However, I'd argue on principle it sets a bad precedent. Philosophically - the known militarization of space, the very concept that the majority of selected astronauts are only those willing to be cogs in a killing machine, and so forth. Yeah, it's probably just the dirt hippy in me talking.

True, they're exceedingly well trained, dedicated, and driven. But there's plenty of non-military pilot-trained scientists that would display at least the same dedication for the chance to go. Outside of A) fanatical training, and B) the ongoing militarization of space, there's no logical reason to primarily use military pilots for what is supposed to be a peaceful, public institution and flight program.

And it's a pretty undebatable fact that space is and has been militarized. The only thing it's lacking is active weapons, unless you count ICBMs as part of spaceflight. (And information, be it GPS or surveillance, is undoubtably a weapon.)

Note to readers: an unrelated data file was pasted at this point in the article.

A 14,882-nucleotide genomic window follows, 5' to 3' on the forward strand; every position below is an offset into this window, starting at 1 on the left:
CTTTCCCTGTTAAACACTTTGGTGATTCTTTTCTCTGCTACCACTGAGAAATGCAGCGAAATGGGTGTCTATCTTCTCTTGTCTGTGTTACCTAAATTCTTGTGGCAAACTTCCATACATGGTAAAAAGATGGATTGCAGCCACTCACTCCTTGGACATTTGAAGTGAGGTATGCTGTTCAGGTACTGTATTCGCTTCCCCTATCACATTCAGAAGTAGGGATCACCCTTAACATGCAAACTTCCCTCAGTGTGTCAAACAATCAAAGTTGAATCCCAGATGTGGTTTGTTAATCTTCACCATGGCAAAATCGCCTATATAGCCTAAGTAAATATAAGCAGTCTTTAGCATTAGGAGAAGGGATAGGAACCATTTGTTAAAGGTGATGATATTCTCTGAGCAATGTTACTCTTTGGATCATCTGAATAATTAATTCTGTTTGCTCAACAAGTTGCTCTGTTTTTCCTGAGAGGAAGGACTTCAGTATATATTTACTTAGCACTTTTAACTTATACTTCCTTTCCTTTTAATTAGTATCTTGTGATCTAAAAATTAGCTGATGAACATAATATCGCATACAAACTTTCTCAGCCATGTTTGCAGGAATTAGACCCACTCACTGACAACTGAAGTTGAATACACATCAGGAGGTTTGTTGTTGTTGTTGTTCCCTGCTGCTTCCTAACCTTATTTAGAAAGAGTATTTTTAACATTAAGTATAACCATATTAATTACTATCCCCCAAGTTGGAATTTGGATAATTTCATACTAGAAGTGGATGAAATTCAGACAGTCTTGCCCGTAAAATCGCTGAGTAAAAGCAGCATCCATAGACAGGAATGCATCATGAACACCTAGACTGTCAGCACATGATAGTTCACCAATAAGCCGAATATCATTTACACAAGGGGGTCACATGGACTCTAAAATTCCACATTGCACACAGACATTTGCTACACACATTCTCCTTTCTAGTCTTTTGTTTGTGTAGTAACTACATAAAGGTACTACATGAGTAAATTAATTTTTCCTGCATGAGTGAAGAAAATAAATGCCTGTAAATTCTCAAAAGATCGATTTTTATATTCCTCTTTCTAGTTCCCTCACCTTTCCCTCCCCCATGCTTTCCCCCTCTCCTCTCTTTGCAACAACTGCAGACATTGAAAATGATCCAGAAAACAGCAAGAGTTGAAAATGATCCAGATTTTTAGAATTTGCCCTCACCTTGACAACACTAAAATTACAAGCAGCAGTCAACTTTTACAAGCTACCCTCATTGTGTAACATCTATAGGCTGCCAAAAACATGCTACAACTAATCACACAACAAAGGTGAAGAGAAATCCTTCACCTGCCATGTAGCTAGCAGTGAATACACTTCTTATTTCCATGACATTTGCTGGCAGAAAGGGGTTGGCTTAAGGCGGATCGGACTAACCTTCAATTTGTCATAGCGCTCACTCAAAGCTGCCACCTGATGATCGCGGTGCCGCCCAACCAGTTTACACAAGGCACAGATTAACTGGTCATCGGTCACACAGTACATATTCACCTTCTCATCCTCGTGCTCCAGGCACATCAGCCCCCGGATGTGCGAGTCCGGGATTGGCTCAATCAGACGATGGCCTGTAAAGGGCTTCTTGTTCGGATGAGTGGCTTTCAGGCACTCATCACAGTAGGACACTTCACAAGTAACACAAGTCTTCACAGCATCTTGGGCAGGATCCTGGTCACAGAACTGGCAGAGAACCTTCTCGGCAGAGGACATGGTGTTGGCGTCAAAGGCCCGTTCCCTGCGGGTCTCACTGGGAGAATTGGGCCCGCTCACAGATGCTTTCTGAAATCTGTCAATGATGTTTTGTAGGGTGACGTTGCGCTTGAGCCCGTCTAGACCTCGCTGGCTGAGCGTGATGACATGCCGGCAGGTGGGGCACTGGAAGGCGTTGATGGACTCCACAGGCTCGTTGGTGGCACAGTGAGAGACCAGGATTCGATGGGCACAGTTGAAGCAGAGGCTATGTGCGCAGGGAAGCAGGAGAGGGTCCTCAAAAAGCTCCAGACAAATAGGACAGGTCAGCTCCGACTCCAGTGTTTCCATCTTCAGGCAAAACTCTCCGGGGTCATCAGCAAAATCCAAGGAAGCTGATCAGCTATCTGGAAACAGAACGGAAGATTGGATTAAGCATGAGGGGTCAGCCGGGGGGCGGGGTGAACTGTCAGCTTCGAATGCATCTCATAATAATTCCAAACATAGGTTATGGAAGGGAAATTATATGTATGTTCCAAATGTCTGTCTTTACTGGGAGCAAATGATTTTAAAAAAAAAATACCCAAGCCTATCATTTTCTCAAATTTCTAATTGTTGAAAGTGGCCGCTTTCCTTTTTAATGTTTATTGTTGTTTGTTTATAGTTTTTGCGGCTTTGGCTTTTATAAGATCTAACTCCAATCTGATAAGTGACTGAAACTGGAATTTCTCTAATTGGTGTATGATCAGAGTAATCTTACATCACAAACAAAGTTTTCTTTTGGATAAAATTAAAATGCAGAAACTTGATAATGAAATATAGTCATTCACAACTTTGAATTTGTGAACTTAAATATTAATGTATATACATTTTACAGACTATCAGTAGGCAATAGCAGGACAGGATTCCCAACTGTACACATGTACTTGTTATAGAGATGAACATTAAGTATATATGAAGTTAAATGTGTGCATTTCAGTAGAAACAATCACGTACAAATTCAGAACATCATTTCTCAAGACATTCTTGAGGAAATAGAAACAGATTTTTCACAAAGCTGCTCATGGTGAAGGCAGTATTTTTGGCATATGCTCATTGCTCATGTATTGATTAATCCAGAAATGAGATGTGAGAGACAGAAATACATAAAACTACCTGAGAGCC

spaceviking: SpaceX is awesome, and I hope that Elon Musk succeeds and prospers. He's one of the people I'd like to personally thank for for the X-Prize SpaceShipOne launch, and the X-Prize in general.

However, it's still a booster. You still have to carry fuel almost to orbit. You still have to achieve flight and a flight profile that reaches escape velocity.

Why fly? Conceptually, it's all that most of us know. But why not an elevator? It'll be cheaper and easier and safer once it's built. And once it's built, you can easily and cheaply build and place more of them. And keep reusing it. And lofting entire factories into orbit.

You get to use a rocket once. The space shuttle itself is hardly truly reusable.

And Arthur C. Clarke might be right again. In his book "2061" space elevators were made from diamond. In reality - since we haven't had a gas giant implode into a star and scatter huge chunks of diamondized carbon-methane everywhere, much less travel interplanetary distances to collect it - it's probably going to be long-strand nanotube carbon. Same atoms, different structure.